“Every day you get more information. And we’ve had time to connect with 27 of the clubs — obviously the Astros and (Nationals) being in the World Series, they were tied up — but we had a chance to get a sense of what the other clubs are going to look to do in free agency, who might be available in trades. So, the three weeks have been productive for us, just getting more information. All that shaped some of the decisions that we made. But we know there’s going to be a lot more information to come, and things are certainly going to develop over the next few months, and there will be a chain reaction with certain signings — someone signs in a certain place, maybe another player that’s not available today becomes available at that time. So, it’s going to be pretty fluid, and I think we’re in a good position to start the offseason.”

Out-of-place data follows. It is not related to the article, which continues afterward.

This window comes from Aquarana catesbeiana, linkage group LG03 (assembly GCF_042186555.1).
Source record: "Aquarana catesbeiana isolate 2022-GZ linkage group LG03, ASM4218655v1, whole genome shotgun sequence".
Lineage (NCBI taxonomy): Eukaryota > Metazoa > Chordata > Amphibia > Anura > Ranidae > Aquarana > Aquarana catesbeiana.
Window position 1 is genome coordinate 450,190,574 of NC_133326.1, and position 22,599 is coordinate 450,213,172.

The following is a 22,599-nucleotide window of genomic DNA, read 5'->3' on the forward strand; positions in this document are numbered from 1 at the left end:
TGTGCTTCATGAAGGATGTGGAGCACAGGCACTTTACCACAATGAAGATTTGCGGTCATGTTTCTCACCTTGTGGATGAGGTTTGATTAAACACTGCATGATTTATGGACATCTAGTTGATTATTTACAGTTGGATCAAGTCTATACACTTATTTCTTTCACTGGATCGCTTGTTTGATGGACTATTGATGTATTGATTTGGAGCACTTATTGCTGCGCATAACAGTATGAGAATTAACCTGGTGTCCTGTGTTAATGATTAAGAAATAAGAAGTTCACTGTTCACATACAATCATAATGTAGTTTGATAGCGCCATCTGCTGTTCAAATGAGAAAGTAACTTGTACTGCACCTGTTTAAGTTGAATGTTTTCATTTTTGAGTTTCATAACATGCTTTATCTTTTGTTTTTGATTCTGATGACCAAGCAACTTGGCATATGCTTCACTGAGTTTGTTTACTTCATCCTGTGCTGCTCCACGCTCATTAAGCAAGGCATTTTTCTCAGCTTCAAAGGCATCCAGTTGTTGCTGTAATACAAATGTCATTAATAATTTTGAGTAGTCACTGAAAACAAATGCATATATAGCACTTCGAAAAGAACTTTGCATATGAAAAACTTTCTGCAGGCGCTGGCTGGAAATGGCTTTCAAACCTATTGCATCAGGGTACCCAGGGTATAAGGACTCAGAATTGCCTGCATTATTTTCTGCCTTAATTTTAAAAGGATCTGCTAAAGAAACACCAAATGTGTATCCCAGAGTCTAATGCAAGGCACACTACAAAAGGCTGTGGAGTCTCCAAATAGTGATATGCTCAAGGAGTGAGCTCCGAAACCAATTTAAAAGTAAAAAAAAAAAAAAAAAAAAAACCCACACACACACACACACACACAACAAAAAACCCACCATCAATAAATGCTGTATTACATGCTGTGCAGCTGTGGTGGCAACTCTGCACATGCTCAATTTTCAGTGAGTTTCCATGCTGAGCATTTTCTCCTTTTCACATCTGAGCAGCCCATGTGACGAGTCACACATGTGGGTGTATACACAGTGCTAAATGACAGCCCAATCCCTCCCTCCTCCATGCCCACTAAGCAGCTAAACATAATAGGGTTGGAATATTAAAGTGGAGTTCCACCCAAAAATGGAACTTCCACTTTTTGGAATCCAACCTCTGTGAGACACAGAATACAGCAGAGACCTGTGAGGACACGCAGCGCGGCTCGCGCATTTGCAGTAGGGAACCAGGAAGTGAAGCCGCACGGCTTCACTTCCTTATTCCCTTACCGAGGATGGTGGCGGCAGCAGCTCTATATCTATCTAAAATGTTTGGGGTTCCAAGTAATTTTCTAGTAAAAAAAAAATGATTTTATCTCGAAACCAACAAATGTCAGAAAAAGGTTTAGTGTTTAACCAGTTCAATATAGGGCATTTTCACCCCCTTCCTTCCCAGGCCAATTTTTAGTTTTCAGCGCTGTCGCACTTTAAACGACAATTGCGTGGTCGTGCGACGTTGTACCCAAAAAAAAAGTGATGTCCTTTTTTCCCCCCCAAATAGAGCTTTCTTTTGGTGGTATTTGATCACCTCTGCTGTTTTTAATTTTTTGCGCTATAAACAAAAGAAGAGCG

The union took umbrage at the Braves having a “sense of what other clubs are going to look to do in free agency.” By Wednesday night, Anthopoulos had walked back his words, saying he misspoke, didn’t discuss free agents or the free agent market, and that he apologized for the confusion.
It did not take Anthopoulos saying it out loud for the union, or anyone else in the industry, to know these sorts of conversations happen. They happened in 2015, before the current agreement. They happened in 2010. They happened in 2000. They have happened every year of the current quarter-century of labor peace. Before the offseason kicks into gear, one team calls another. They ask what they’re looking for. They kick possibilities back and forth. They try to contextualize what is what. They say if they can’t fill a position via trade, they may go out and get a free agent.
One executive argues that scenario constitutes information gathering — something paramount in baseball today, when a minuscule knowledge advantage can be worth tens of millions. It’s not an information bank, he said. It’s certainly not working together, he said. It’s trying to understand the lay of the land to beat them. It’s pragmatism.